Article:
Background Estimating the strength of causal effects is an important component of epidemiologic research, and causal graphs provide a key tool for optimizing the validity of these effect estimates. Although a large literature exists on the mathematical theory underlying the use of causal graphs, including directed acyclic graphs, to assess and describe causal assumptions, and translate these assumptions into appropriate statistical analysis plans, less literature exists to aid applied researchers in understanding how best to develop and use causal graphs in their research projects. Objective We sought to understand this gap by surveying practicing epidemiologists and medical researchers on their knowledge, level of interest, attitudes, and practices towards the use of causal graphs in applied epidemiology and health research. Methods We conducted an anonymous survey of self-identified epidemiology and health researchers via Twitter and via the Society of Epidemiologic Research membership listserv. The survey was conducted using Qualtrics and asked a series of multiple choice and open-ended questions about causal graphs. Results In total, 439 responses were collected. Overall, a majority of participants reported being comfortable with using causal graphs and reported using them ‘sometimes’, ‘often’, or ‘always’ in their research. Almost three quarters of respondents had received formal training on causal graphs (typically causal directed acyclic graphs). Having received training appeared to improve comprehension of the underlying assumptions of causal graphs. Many of the respondents who did not use causal graphs reported lack of knowledge as a barrier to using DAGs in their research. Of the participants who did not use DAGs, many expressed that trainings, either in-person or online, would be useful resources to help them use causal graphs more often in their research. Conclusion Causal graphs are of interest to epidemiologists and medical researchers, but there are several barriers to their uptake. Additional training and clearer guidance are needed. In addition, methodological developments regarding visualization of effect measure modification and interaction on causal graphs is needed.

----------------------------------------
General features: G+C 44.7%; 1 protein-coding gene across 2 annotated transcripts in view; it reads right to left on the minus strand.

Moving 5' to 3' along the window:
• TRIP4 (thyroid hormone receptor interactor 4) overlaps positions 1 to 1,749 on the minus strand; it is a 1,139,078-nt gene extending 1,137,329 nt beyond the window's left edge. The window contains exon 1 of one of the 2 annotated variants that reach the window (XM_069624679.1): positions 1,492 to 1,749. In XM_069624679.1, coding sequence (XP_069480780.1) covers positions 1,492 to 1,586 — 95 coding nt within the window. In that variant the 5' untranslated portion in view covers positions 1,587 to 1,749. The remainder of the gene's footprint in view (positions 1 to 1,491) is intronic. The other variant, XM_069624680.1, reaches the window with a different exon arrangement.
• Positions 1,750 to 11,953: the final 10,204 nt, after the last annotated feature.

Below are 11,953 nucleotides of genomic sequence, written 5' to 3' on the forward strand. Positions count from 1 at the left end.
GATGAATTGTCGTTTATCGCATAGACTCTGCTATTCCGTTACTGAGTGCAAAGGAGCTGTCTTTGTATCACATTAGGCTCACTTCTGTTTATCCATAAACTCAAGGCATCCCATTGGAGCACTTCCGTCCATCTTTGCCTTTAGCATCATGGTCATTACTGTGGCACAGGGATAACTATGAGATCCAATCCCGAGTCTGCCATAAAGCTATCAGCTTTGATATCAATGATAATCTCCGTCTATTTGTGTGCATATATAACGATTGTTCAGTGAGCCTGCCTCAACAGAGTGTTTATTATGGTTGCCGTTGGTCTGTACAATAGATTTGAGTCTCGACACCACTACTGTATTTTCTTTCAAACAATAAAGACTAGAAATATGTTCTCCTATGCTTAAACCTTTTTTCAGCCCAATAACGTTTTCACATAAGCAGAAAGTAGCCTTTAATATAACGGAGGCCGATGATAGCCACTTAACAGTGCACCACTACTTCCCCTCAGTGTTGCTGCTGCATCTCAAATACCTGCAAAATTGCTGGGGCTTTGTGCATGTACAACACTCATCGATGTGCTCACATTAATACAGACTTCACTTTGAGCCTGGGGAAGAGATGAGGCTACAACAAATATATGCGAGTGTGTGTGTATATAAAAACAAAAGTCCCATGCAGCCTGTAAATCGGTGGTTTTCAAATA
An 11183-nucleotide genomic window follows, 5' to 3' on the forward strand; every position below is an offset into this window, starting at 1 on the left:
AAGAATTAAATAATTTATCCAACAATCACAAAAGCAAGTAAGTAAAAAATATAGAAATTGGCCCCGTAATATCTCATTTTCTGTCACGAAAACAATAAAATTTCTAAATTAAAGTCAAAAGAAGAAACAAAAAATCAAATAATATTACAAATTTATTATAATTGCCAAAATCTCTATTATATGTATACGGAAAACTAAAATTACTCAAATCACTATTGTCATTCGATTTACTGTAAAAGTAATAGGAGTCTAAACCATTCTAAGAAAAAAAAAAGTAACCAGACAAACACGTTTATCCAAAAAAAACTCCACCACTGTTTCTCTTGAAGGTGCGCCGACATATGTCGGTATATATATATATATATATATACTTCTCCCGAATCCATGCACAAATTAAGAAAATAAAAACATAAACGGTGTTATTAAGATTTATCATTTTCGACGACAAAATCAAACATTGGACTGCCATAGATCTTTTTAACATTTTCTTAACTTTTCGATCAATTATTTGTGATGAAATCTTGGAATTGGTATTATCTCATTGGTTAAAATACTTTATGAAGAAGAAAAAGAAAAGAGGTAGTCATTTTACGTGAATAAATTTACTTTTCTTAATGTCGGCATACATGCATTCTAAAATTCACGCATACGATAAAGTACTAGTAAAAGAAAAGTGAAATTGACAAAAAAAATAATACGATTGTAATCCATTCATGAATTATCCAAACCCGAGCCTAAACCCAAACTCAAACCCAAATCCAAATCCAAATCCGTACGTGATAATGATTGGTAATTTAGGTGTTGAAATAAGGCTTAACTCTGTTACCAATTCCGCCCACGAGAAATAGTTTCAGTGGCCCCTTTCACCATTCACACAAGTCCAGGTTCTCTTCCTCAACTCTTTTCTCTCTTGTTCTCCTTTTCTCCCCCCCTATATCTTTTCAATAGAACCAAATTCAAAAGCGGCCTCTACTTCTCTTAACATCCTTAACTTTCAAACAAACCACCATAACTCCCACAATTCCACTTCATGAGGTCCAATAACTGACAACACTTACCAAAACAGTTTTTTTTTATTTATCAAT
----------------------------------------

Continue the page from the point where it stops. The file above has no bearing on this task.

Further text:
A case study and proposal for publishing directed acyclic graphs: The effectiveness of the quadrivalent HPV vaccine in perinatally HIV exposed girls (preprint)